Espritch
2004-Feb-16, 11:17 PM
The size of the event horizon of a black hole is a function of the amount of mass inside the black hole (the amount that has fallen past the event horizon). A small amount of mass could produce a black hole provided it was squeezed into a small enough space. But the event horizon will still be bigger than the area occupied by the mass that created it since the mass will collapse to a singularity point while the EH will extend some distance beyond it. The EH could be microscopic but it could not be infinitly tiny. The EH is just the distance from the singularity at which light cannot escape the gravity well.

Taibak
2004-Feb-17, 03:11 AM
I was under the impression that the singularity is just a creation of classical physics and not neccessarily a real thing, and that according to quantum theory blackholes do have a size(and so they would have a real surface).

I don't think this is the case. As I understand it, the singularity is a point-like object thanks to the extreme effects of gravity there. I didn't think ther was a quantum mechanical theory of gravity that was developed enough to say otherwise.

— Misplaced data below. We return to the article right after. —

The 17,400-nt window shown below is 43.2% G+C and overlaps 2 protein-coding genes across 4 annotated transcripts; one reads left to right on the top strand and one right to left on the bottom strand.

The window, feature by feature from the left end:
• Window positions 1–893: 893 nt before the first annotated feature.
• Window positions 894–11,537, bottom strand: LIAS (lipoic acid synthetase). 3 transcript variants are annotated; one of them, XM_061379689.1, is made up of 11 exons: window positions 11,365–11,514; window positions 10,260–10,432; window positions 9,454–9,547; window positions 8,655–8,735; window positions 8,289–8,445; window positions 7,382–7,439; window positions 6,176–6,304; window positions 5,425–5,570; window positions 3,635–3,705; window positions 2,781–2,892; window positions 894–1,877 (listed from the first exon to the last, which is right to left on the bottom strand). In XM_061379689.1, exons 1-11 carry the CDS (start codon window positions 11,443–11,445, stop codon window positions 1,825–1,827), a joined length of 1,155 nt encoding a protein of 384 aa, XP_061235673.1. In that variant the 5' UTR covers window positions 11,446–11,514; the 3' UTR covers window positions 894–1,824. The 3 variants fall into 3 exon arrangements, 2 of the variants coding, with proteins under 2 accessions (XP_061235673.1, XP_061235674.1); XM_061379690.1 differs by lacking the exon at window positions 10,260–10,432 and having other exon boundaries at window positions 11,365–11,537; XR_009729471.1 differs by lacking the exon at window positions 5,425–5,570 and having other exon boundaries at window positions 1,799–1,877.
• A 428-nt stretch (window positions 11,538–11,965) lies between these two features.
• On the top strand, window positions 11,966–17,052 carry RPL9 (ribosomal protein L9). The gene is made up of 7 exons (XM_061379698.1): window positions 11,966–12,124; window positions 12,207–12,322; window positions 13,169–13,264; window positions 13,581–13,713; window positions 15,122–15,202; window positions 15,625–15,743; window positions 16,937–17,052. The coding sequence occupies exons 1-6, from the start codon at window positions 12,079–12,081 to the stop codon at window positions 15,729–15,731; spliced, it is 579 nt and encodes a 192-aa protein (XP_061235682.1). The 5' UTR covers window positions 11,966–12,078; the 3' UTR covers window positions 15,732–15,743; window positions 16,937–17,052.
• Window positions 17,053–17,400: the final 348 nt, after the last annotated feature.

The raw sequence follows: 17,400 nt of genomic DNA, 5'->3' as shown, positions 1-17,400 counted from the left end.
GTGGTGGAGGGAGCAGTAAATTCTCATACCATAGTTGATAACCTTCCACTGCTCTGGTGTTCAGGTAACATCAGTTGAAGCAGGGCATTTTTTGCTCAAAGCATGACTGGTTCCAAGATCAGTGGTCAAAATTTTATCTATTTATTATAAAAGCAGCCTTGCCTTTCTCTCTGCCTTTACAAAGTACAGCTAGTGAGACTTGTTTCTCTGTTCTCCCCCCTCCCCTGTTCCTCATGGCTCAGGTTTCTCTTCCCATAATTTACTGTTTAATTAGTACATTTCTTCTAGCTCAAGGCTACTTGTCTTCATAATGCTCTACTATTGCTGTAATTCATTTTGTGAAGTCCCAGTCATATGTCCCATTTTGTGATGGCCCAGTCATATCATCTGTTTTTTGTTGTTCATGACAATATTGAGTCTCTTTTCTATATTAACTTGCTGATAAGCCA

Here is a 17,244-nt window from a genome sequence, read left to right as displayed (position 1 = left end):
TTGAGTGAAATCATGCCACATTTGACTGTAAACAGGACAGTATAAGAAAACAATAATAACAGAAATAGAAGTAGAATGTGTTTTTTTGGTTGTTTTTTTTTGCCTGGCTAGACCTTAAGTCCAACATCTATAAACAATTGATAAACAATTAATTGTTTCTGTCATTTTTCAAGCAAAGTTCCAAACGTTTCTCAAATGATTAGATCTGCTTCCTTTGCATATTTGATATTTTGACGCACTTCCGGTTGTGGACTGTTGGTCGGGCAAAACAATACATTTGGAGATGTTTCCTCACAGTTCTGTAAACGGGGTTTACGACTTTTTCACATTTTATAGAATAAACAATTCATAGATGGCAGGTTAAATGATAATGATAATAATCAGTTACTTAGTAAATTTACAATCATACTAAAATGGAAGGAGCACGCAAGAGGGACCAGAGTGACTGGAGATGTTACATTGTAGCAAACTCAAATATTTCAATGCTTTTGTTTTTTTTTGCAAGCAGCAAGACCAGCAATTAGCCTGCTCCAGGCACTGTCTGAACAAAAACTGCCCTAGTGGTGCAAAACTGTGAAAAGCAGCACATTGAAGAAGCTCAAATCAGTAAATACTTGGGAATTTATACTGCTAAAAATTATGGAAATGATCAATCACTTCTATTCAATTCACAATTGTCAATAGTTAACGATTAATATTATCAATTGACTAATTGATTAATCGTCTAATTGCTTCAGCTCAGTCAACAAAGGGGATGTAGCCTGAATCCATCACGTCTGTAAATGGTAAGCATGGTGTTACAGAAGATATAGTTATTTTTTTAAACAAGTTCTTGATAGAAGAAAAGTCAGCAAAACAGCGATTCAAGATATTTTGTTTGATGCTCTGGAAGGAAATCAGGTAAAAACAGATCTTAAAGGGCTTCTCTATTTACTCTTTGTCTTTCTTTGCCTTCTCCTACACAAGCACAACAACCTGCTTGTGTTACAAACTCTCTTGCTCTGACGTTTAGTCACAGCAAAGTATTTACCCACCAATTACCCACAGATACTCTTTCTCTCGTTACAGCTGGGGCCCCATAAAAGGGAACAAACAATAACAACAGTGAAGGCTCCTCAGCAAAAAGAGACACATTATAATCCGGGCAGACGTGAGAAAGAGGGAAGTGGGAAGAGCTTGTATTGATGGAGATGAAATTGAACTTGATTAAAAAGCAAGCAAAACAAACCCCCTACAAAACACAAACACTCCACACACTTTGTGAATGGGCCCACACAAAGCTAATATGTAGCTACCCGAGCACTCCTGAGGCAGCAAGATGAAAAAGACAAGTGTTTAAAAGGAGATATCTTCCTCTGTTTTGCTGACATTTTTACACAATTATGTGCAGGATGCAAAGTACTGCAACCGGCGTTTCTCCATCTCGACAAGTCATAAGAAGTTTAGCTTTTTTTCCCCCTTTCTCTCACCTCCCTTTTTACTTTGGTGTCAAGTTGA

Stregone
2004-Feb-17, 03:37 AM
I was under the impression that the singularity is just a creation of classical physics and not neccessarily a real thing, and that according to quantum theory blackholes do have a size(and so they would have a real surface).

I don't think this is the case. As I understand it, the singularity is a point-like object thanks to the extreme effects of gravity there. I didn't think ther was a quantum mechanical theory of gravity that was developed enough to say otherwise.

Well my understanding is that, on the 'quantum level', classical physics treats things as if they are a uniform homogeneous 'stuff' that is infinitly divisible while quantum mechanics takes into account the size and etc. of everything.

George
2004-Feb-18, 06:15 PM
It sounds like a "PacMan" analogy is being stated. Although the tidal stress would rip the planet apart somewhat, the black hole would be a simple "gulp" once it passes the event horizon. I am unsure this is entirely corrrect.

Wouldn't the EH expand for a brief moment on the side of the mass it was "gulping"?

Wouldn't the rapid acceleration (jerk) that occurs at the gulp moment affect the EH sphere a smidgen?

Would the release of energy at the time of impact create a shutter or something in the EH sphere causing gravity waves to be sent out?

Is there a possible elasticity to the EH that would allow an oscillation around the sphere once distrubed? The "gulpee" acting like a stick hitting a metal spherical drum (gulper's EH)?

I'm just wildly guessing. I can comfortably spell GR but that's about it. :)